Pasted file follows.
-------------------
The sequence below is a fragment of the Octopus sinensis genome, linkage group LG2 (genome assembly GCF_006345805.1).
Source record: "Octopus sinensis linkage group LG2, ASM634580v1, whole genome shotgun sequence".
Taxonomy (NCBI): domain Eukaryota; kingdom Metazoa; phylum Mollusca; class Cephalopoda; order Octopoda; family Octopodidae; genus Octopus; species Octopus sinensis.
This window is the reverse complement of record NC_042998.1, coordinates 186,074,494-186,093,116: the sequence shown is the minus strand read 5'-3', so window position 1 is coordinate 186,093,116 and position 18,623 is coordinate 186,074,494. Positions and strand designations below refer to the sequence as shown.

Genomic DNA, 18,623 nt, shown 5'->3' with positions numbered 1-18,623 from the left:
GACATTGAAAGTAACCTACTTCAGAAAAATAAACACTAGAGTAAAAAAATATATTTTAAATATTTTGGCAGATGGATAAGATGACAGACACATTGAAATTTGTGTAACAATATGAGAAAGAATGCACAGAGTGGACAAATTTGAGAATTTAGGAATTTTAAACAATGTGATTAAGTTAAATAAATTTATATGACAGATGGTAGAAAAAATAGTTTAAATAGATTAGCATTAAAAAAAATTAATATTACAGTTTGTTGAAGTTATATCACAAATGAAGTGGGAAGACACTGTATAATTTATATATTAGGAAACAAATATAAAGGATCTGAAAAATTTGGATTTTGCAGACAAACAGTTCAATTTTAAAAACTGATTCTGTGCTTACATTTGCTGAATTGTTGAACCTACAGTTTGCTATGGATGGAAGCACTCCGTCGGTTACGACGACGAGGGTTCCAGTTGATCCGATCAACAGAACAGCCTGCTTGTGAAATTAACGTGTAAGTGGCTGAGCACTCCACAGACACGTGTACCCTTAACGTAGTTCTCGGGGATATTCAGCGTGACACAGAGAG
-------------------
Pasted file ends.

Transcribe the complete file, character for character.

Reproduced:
The sequence below is a fragment of the Octopus sinensis genome, linkage group LG2 (genome assembly GCF_006345805.1).
Source record: "Octopus sinensis linkage group LG2, ASM634580v1, whole genome shotgun sequence".
Taxonomy (NCBI): domain Eukaryota; kingdom Metazoa; phylum Mollusca; class Cephalopoda; order Octopoda; family Octopodidae; genus Octopus; species Octopus sinensis.
This window is the reverse complement of record NC_042998.1, coordinates 186,074,494-186,093,116: the sequence shown is the minus strand read 5'-3', so window position 1 is coordinate 186,093,116 and position 18,623 is coordinate 186,074,494. Positions and strand designations below refer to the sequence as shown.

Genomic DNA, 18,623 nt, shown 5'->3' with positions numbered 1-18,623 from the left:
GACATTGAAAGTAACCTACTTCAGAAAAATAAACACTAGAGTAAAAAAATATATTTTAAATATTTTGGCAGATGGATAAGATGACAGACACATTGAAATTTGTGTAACAATATGAGAAAGAATGCACAGAGTGGACAAATTTGAGAATTTAGGAATTTTAAACAATGTGATTAAGTTAAATAAATTTATATGACAGATGGTAGAAAAAATAGTTTAAATAGATTAGCATTAAAAAAAATTAATATTACAGTTTGTTGAAGTTATATCACAAATGAAGTGGGAAGACACTGTATAATTTATATATTAGGAAACAAATATAAAGGATCTGAAAAATTTGGATTTTGCAGACAAACAGTTCAATTTTAAAAACTGATTCTGTGCTTACATTTGCTGAATTGTTGAACCTACAGTTTGCTATGGATGGAAGCACTCCGTCGGTTACGACGACGAGGGTTCCAGTTGATCCGATCAACAGAACAGCCTGCTTGTGAAATTAACGTGTAAGTGGCTGAGCACTCCACAGACACGTGTACCCTTAACGTAGTTCTCGGGGATATTCAGCGTGACACAGAGAG